It’s no secret that technology and globalization are changing today’s labor markets. As many markets shift from traditional to digital, youth and those who support them struggle to keep up—much less plan for the future. On September 27-29, the 2017 Global Youth Economic Opportunities Summit brought together 500 stakeholders from 55 countries to explore how these global trends affect young people in developing contexts.
So, how do we prepare youth for a rapidly changing world? On September 27, Sergio Rivas, regional managing director for ACDI/VOCA, spoke about youth employment during times of high migration. In Colombia, the armed conflict has internally displaced 7.2 million people, Rivas said. Victims of the conflict come second only to people with disabilities in unemployment rates, he added.
The 12 workforce development projects implemented by ACDI/VOCA in Colombia provided youth with training and job placement. While most projects recruit youth in certain areas and train them for employment in those same areas, today’s youth are more mobile than ever. That’s why key adaptations made ACDI/VOCA’s program successful, Rivas said.
First, the program found an unlikely ally in local governments and worked with grassroots organizations trusted by the community. As a result, all 12 projects continue today without donor funding. The program helped secure over 11,000 formal jobs and worked with 1,500 private-sector companies.
“The private sector was noticing reduced attrition from trainees coming from our programs…[Youth] didn’t just see this as a stepping stone; they saw this as a life-changing opportunity.” – Sergio Rivas of ACDI/VOCA
It also trained youth in soft skills, offering post-traumatic stress support and reconciliation activities. Of the youth who secured jobs, 70 percent were first-time earners.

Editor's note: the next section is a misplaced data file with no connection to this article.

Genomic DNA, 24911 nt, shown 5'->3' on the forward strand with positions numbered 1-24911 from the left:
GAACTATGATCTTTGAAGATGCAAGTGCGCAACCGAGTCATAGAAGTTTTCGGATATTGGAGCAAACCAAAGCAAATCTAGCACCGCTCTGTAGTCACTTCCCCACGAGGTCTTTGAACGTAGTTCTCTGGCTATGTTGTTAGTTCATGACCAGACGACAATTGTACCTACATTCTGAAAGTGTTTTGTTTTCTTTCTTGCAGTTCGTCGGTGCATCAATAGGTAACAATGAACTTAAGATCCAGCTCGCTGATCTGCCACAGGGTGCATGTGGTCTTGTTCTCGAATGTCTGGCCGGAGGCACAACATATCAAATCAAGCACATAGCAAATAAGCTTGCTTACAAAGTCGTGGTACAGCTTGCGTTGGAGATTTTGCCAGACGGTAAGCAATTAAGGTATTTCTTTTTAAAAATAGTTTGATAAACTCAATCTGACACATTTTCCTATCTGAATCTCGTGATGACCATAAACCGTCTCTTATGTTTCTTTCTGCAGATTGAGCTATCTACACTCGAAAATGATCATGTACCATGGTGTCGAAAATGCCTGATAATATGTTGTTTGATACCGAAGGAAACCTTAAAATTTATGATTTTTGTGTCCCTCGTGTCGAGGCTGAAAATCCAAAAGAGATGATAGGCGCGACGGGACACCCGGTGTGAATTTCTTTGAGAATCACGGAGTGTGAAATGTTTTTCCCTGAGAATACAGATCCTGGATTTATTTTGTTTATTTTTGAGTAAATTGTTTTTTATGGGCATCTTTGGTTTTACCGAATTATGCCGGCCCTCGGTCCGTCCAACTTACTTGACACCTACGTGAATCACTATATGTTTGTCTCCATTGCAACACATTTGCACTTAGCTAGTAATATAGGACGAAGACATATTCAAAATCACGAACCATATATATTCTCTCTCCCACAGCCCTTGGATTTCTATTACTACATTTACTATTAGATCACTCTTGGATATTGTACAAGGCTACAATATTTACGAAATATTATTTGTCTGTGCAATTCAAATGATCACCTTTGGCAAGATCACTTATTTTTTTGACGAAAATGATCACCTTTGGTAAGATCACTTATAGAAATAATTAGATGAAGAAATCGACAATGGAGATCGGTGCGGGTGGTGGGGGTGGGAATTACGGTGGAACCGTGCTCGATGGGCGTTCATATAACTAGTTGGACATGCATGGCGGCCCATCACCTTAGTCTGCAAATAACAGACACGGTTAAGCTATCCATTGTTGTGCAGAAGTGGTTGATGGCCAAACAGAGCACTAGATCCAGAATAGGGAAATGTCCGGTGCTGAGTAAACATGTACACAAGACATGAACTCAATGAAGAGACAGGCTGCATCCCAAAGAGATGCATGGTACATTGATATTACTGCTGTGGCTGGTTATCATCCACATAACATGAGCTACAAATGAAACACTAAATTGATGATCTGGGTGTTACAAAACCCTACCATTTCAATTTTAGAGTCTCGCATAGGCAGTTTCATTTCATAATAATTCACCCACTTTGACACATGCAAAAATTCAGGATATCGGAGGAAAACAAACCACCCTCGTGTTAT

On September 29, Morgan Mercer, ACDI/VOCA’s gender and youth specialist, also spoke about youth employment, this time, in agriculture. She shared findings from a Leveraging Economic Opportunities (LEO) study, completed by ACDI/VOCA, on youth engagement in agriculture across 19 Feed the Future (FtF) countries.
Deep dives into four countries, including focus groups with 207 young men and 177 young women, revealed that intention matters when engaging youth. These programs did not target youth specifically, Mercer said. Yet, youth were engaged across the agricultural value chain. While 80 to 90 percent of youth worked in on-farm activities, many also worked in off-farm activities.
In Nepal, adults brought their older children to trainings when they thought the topic, like technology, aligned better with their interests and skills. This intergenerational learning and mentoring helped engage youth in agriculture.
Given their interest in technology and stake in protecting the planet, youth are well situated to fuel the demand for climate-smart agriculture. And despite assumptions, many youth are interested in agriculture. Natasha Cassinath, a consultant on the study, addressed this assumption and others, including that youth want jobs in urbanized areas and need to earn money quickly.
On the contrary, she said, most youth involved in FtF programs come from families that have worked in agriculture for generations, and they hope to continue that. More than fast money, youth need better access to agricultural markets to see their potential.